• Take herbs: Herbs are powerful. While most are gentle, they also support your body-mind complex to assist in stressful times. Herbs can increase immunity, help sleep, calm the mind and emotions, and treat issues such as anxiety, depression and disturbed Shen, all of which can easily arise during stressful caretaking situations. Herbs are also easy to find and take. Look for them in health food, herb shops or alternative markets. Even mainstream drug stores and groceries now carry common herbs. Take them as needed in the simplest forms possible – tablet, capsules or tinctures.


There is so much that can be said on the subject of caregiving that entire books have been written on it. One great book, although written for Alzheimer’s and dementia, is actually quite useful for any person needing long-term or end-of-life care. I highly recommend it: The 36-Hour Day by Nancy L. Mace and Peter V. Rabins, (Johns Hopkins University Press, 5th edition 2012).

chairIn Part I we discussed the essential need for having or being an advocate when you or a loved one is in the hospital. An advocate can operate long distance via phone, but in person is best and may even be necessary.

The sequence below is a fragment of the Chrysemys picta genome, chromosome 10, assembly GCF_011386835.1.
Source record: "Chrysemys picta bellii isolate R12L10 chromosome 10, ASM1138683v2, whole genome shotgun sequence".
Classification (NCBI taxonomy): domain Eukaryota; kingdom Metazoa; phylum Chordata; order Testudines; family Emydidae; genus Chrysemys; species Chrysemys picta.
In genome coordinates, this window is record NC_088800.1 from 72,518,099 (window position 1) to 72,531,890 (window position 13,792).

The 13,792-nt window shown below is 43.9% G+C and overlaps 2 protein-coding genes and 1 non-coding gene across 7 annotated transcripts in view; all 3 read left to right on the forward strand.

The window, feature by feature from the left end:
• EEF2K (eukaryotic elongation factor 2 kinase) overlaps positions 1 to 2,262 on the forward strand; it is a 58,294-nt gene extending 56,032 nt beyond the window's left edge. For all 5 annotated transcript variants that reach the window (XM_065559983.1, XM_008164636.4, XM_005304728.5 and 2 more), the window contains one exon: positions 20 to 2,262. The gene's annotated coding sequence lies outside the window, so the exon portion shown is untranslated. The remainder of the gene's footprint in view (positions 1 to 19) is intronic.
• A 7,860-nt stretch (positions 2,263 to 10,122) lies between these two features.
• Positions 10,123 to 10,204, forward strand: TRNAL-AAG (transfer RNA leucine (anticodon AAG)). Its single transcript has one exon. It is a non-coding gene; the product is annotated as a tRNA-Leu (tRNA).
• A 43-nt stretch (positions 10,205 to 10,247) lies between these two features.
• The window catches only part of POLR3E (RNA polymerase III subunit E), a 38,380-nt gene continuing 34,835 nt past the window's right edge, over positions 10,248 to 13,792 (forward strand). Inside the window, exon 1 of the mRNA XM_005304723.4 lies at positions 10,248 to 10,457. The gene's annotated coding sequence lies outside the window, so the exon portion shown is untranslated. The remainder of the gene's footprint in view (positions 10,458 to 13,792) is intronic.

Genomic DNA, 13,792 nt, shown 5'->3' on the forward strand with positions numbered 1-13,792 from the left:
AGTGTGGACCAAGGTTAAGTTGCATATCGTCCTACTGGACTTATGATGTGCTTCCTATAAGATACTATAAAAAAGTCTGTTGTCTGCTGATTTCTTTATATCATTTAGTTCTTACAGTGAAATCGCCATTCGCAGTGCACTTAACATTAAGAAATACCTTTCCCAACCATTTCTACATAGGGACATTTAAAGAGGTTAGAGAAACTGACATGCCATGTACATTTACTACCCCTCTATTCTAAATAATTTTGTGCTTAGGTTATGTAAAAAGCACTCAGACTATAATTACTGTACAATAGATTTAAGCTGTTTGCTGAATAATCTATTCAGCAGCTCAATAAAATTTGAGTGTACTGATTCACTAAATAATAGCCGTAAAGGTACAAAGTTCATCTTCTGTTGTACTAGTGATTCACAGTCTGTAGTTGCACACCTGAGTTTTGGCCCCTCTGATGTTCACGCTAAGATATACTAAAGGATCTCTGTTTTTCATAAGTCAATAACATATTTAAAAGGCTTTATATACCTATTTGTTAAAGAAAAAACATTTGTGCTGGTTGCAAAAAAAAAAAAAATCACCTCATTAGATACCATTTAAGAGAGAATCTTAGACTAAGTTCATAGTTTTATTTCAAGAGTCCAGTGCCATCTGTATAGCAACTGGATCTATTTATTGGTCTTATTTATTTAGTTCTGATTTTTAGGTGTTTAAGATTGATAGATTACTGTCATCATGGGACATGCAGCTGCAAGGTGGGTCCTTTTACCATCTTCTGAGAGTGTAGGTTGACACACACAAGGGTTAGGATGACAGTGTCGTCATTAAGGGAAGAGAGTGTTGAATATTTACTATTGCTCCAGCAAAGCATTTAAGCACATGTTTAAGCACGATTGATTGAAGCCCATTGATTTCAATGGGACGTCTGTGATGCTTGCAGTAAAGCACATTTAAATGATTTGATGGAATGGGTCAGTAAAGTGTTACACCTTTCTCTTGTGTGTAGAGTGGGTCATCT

Here are some of the roles I found extremely useful for an advocate to know and perform:

  • Ask if there is a hospitalist in charge of the patient. If so, this is the person in charge of overseeing the patient’s entire case and hopefully, coordinating tests, procedures and medications given. If not, then the admitting doctor is in overall charge, but s/he may not be present or reachable. In this case, step in as the "hospitalist" to oversee everything that is prescribed -- tests, procedures and medications alike.
  • Know that the admitting doctor is generally the discharging doctor. This is not necessarily the same doctor but could be another member of the same clinic or association sharing their specialty.
  • Talk to the nurse in charge of the patient. Know that this nurse changes daily and nightly, though it’s possible over the weekend for them to repeat once. Do not be afraid to do this! It’s generally true that the squeaky wheel gets the most grease, and in this case, you want the best care possible. Explain the patient’s history to each new doctor and nurse. Stay courteous and respectful.